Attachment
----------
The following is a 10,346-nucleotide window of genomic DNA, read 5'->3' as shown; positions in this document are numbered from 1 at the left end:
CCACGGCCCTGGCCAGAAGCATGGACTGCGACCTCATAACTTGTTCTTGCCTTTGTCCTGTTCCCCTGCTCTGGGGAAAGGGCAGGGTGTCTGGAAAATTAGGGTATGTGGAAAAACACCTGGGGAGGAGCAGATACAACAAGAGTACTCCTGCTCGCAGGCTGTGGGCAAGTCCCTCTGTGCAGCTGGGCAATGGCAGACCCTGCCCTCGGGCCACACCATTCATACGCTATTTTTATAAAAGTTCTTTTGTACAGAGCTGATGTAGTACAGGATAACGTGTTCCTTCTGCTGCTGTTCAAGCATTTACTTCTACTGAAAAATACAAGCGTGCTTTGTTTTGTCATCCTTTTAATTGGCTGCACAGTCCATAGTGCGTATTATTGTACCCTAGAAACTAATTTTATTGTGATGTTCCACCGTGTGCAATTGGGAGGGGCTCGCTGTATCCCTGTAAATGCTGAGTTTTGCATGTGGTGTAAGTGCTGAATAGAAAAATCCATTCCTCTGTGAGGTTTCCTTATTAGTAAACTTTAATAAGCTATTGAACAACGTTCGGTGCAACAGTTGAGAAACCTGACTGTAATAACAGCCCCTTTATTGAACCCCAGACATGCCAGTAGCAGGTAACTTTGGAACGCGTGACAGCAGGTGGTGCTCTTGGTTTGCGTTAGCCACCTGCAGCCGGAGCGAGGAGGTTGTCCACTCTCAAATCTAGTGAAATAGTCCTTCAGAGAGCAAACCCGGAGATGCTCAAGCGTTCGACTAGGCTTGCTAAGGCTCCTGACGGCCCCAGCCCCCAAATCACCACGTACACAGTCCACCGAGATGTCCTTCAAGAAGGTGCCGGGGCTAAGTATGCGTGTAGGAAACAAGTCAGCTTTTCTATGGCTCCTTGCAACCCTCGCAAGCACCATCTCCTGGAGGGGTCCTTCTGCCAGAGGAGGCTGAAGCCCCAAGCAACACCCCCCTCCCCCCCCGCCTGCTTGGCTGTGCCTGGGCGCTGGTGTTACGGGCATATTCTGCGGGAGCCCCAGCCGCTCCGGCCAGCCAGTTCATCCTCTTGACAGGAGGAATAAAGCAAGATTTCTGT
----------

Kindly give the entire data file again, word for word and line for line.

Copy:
The following is a 10,346-nucleotide window of genomic DNA, read 5'->3' as shown; positions in this document are numbered from 1 at the left end:
CCACGGCCCTGGCCAGAAGCATGGACTGCGACCTCATAACTTGTTCTTGCCTTTGTCCTGTTCCCCTGCTCTGGGGAAAGGGCAGGGTGTCTGGAAAATTAGGGTATGTGGAAAAACACCTGGGGAGGAGCAGATACAACAAGAGTACTCCTGCTCGCAGGCTGTGGGCAAGTCCCTCTGTGCAGCTGGGCAATGGCAGACCCTGCCCTCGGGCCACACCATTCATACGCTATTTTTATAAAAGTTCTTTTGTACAGAGCTGATGTAGTACAGGATAACGTGTTCCTTCTGCTGCTGTTCAAGCATTTACTTCTACTGAAAAATACAAGCGTGCTTTGTTTTGTCATCCTTTTAATTGGCTGCACAGTCCATAGTGCGTATTATTGTACCCTAGAAACTAATTTTATTGTGATGTTCCACCGTGTGCAATTGGGAGGGGCTCGCTGTATCCCTGTAAATGCTGAGTTTTGCATGTGGTGTAAGTGCTGAATAGAAAAATCCATTCCTCTGTGAGGTTTCCTTATTAGTAAACTTTAATAAGCTATTGAACAACGTTCGGTGCAACAGTTGAGAAACCTGACTGTAATAACAGCCCCTTTATTGAACCCCAGACATGCCAGTAGCAGGTAACTTTGGAACGCGTGACAGCAGGTGGTGCTCTTGGTTTGCGTTAGCCACCTGCAGCCGGAGCGAGGAGGTTGTCCACTCTCAAATCTAGTGAAATAGTCCTTCAGAGAGCAAACCCGGAGATGCTCAAGCGTTCGACTAGGCTTGCTAAGGCTCCTGACGGCCCCAGCCCCCAAATCACCACGTACACAGTCCACCGAGATGTCCTTCAAGAAGGTGCCGGGGCTAAGTATGCGTGTAGGAAACAAGTCAGCTTTTCTATGGCTCCTTGCAACCCTCGCAAGCACCATCTCCTGGAGGGGTCCTTCTGCCAGAGGAGGCTGAAGCCCCAAGCAACACCCCCCTCCCCCCCCGCCTGCTTGGCTGTGCCTGGGCGCTGGTGTTACGGGCATATTCTGCGGGAGCCCCAGCCGCTCCGGCCAGCCAGTTCATCCTCTTGACAGGAGGAATAAAGCAAGATTTCTGT